Information for the parents of college students
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Colleges Working to Help Students Transition During the First Year

As a college parent, you worry about your student’s transition to college life.  Perhaps you talk to your student about things he can do to help make the shift to being a college student and being away.  You hope that all will go well and you hope that the college personnel who work with your student will help your him with the transition.

Most college personnel who work with first year and transfer students are very aware of the impact and importance of the transition to a new environment and way of life.  As a parent, you should be reassured that there are designated people at most colleges charged with the responsibility of helping your student succeed during her first year.

We recently returned from the 31st Annual Conference on the First Year Experience in San Antonio, TX.  This conference was a gathering of approximately 1800 college professionals from 1200 different institutions who came together to share information about successful programs, initiatives and studies for the first year experience of your college student.  This conference was a powerful reminder that colleges and universities recognize the importance of this transitional year and are working to help make this transition go as smoothly as possible.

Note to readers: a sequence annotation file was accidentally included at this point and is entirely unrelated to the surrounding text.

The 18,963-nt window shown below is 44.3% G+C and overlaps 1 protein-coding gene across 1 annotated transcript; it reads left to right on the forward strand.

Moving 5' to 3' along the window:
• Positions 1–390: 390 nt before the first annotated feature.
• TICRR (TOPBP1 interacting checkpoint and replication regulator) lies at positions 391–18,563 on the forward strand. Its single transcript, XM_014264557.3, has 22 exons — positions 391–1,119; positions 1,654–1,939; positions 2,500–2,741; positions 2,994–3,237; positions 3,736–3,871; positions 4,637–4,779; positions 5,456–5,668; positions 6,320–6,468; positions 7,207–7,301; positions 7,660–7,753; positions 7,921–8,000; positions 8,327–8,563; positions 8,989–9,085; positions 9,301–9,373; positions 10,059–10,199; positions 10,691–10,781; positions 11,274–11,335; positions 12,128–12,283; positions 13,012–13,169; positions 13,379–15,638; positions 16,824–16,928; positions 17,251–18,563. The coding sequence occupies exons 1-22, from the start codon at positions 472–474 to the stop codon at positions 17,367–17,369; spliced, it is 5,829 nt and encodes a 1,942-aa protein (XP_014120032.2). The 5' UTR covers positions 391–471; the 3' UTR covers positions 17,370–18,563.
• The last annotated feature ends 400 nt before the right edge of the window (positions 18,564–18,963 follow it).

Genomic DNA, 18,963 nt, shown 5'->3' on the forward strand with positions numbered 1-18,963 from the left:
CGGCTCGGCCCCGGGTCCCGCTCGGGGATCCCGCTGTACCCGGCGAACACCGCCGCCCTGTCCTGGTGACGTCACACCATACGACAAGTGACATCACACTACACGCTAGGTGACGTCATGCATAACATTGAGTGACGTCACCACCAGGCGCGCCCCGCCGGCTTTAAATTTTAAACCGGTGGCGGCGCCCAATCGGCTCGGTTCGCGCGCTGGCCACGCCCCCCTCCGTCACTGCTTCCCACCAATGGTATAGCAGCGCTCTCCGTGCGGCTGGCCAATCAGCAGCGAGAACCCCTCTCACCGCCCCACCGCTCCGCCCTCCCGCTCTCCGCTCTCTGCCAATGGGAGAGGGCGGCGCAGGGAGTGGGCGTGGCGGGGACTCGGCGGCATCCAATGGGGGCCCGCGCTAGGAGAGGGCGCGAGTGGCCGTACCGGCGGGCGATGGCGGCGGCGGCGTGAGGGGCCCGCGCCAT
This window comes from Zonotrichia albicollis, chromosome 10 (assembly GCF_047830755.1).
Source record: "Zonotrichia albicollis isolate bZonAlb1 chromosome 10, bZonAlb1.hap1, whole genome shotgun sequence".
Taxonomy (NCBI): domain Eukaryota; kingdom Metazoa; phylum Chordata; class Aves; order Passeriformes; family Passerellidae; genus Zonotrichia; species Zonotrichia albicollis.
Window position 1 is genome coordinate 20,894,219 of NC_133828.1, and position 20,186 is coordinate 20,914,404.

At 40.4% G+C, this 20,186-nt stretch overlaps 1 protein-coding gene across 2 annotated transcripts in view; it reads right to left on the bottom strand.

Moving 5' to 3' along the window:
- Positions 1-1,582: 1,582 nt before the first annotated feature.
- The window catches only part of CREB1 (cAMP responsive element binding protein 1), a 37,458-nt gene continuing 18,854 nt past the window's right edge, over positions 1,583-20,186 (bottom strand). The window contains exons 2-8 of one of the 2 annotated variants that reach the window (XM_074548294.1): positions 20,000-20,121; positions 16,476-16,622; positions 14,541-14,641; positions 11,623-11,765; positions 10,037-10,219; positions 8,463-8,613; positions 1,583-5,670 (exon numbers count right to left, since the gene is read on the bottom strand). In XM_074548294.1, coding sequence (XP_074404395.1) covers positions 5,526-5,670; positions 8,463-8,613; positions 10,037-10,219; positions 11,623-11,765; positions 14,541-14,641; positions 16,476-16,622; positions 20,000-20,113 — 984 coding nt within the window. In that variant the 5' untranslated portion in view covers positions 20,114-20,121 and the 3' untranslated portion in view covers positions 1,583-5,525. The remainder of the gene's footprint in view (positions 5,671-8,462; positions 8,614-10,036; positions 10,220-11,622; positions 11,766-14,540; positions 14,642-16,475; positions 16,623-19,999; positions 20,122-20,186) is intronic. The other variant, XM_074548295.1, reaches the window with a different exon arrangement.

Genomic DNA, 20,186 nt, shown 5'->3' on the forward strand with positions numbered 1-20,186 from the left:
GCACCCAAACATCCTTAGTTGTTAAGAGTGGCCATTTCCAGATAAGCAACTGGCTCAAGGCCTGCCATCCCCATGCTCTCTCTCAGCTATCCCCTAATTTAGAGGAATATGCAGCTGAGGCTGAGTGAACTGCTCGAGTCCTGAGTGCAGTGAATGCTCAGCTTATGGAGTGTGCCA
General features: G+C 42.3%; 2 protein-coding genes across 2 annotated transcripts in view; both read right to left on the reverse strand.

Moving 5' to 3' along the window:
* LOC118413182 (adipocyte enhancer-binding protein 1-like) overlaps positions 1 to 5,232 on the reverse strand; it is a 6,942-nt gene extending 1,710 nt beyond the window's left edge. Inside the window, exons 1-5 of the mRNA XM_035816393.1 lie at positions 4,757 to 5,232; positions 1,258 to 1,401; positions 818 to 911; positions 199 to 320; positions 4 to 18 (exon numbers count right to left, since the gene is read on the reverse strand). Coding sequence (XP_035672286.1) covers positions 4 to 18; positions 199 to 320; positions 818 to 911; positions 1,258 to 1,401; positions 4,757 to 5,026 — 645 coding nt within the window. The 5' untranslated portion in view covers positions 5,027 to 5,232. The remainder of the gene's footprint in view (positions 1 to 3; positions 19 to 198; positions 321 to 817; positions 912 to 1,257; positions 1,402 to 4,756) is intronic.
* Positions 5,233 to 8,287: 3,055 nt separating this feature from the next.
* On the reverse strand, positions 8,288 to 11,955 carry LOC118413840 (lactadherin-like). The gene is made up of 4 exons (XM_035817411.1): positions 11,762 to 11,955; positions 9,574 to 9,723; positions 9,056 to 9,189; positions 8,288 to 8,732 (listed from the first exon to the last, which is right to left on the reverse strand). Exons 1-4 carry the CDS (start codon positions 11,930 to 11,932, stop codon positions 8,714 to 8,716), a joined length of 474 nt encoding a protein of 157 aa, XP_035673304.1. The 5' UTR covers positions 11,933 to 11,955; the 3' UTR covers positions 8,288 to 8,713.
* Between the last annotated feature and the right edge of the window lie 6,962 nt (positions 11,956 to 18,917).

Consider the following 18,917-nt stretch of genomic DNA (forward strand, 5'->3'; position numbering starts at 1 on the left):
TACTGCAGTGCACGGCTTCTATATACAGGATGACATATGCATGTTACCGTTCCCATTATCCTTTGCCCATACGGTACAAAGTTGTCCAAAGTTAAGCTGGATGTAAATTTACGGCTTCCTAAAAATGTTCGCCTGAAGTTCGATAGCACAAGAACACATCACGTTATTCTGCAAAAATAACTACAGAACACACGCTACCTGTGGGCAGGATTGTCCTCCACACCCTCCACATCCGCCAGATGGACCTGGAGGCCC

As a college parent, you might find it reassuring to know that the college personnel working with your student are continually learning and sharing new information to be able to help your student even more.  You might find it reassuring to know that these faculty members, administrators and staff members belong to organizations, attend conferences, read journals, conduct studies, and communicate with each other all with a focus on the first year of your student’s college career.

There are many ways in which college personnel connect, but we thought parents might find it interesting to be aware of five important national organizations that exist for college personnel to connect around helping your student.  As you visit schools, you might even ask whether individuals are members of any of these organizations.

 Additionally, there is a professional association committed to helping the college personnel who directly work with you – college parents.  This association recognizes the importance of the family in student transition.

We think it is important for parents to realize that a lot of individuals at a lot of colleges work directly and intentionally to help your student succeed.  Whatever programming might be happening at your student’s school may not be happening in a vacuum.  It may be the result of information gathered from national studies and sharing.  You can help your student succeed by encouraging him to take advantage of all that his school is offering him to help with his transition.

 

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